Babywearing’s cottage industry (or maison industry, or 3-bed-brick-veneer industry…)

If you’ve got an addiction to good quality baby carriers and slings (c’mon, I know I’m not the only one…) then you’ve probably bought from more than a few WAHMs in your time. WAHMs – work at home mums – are the backbone of the baby carrier and sling industry in Australia. They’re the ones who come up with innovations in design, source the to-die-for fabrics that make a regular carrier something special enough for a wedding or christening, and are sometimes willing to vary their design ever so slightly to make it fit you just right. So what does it take to be a WAHM, and why do women want to do it?

Being a WAHM isn’t going to make you a millionaire. In fact, you’ll be lucky to get more than a bit of occasional pocket money from it. But it can be very personally rewarding, more flexible than other forms of paid work, and a bit of extra pocket money will help pay for your own sling stash (or at least justify your fabric stash). To be a successful WAHM in the babywearing industry, you’ll need:

  • Skills. If you can sew, then you can be a sling manufacturer. If you can do marketing and publicity but can’t sew, perhaps you’re better off as an importer or retailer rather than manufacturing.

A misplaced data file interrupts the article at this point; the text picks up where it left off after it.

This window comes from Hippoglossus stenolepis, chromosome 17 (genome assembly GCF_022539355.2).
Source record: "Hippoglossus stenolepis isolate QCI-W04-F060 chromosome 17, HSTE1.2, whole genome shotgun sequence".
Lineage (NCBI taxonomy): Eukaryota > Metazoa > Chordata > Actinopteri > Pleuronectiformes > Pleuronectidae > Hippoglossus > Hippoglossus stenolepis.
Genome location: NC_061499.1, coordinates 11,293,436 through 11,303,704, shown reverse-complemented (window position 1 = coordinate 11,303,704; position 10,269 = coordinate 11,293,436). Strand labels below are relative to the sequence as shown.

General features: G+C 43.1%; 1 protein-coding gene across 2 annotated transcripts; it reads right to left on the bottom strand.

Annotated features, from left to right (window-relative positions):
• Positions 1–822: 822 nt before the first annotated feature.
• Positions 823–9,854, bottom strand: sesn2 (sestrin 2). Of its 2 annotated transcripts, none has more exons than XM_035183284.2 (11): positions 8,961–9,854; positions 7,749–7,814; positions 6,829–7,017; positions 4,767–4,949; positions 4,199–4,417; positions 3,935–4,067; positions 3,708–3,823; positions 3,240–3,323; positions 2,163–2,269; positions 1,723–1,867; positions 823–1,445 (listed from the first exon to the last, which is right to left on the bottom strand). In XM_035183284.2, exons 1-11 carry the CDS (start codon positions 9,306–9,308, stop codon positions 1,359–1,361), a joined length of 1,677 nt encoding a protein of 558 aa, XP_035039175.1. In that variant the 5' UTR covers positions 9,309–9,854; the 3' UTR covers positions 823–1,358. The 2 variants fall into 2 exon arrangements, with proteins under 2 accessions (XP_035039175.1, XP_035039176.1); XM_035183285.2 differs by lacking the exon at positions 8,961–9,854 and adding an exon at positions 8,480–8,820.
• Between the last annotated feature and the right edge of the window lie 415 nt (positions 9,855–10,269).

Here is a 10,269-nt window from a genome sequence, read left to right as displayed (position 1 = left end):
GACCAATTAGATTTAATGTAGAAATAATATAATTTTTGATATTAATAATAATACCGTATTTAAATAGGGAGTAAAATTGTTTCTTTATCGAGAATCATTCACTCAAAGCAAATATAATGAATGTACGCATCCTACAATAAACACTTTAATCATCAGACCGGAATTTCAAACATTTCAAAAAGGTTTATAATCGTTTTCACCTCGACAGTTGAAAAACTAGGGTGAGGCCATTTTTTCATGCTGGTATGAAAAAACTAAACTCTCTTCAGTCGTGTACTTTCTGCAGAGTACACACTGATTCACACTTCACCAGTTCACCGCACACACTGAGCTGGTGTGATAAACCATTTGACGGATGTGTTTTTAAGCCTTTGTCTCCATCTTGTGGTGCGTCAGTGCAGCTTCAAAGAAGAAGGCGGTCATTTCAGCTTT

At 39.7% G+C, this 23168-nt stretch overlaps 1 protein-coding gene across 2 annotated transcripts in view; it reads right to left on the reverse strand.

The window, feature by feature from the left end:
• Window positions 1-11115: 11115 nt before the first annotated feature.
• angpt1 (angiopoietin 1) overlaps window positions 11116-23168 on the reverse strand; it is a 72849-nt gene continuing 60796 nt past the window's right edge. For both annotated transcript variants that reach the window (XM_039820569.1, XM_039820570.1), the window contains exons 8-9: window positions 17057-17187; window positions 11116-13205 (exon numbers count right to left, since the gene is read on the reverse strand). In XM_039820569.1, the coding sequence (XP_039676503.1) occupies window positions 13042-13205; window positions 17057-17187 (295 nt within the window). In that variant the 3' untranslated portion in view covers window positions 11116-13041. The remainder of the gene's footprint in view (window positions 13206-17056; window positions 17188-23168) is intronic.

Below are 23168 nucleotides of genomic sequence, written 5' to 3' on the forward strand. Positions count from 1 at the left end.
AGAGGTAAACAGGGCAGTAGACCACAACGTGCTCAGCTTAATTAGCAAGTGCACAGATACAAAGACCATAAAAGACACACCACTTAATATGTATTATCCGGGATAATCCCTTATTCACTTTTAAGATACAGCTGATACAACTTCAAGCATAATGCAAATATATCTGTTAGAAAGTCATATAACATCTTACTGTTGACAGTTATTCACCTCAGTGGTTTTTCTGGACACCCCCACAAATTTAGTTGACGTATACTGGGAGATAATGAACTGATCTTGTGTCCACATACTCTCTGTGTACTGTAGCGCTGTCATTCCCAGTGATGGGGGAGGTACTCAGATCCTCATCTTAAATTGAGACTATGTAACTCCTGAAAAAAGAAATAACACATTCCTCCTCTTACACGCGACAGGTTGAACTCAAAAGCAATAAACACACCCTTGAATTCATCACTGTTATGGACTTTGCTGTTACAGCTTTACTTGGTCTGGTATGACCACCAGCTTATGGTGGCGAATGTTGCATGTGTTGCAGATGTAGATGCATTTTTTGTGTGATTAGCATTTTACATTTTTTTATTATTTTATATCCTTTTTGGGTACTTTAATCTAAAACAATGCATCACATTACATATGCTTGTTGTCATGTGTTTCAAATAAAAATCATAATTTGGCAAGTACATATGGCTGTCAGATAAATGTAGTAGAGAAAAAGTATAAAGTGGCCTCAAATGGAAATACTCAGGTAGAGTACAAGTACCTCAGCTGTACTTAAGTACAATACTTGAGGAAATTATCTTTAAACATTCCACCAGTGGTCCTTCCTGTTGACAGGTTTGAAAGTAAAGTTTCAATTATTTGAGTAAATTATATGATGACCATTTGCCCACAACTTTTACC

• Time. Don’t kid yourself that you can run a successful WAHM business while the kids are napping or sleeping at night – unless you plan on never getting any sleep yourself. You need to find at least 2-3 blocks of time each week to sew, market your business, do the taxes and administrivia, and pack and post orders. That means setting aside times when someone else is supervising small children, kids are at school, or the kids are busy with their own activities and likely to not interrupt your work every 20 seconds with “muuuuuu-um”.
  • Cash. You can start a business with just a few hundred dollars in cash, but you do need to carefully plan for how you’ll fund the start-up and growth of your venture. Don’t rely on credit cards to fund it – the interest rates are a killer. Look at using savings, mortgage redraw, or micro-loan credit schemes if there are any in your area (the ACT Government has recently started one).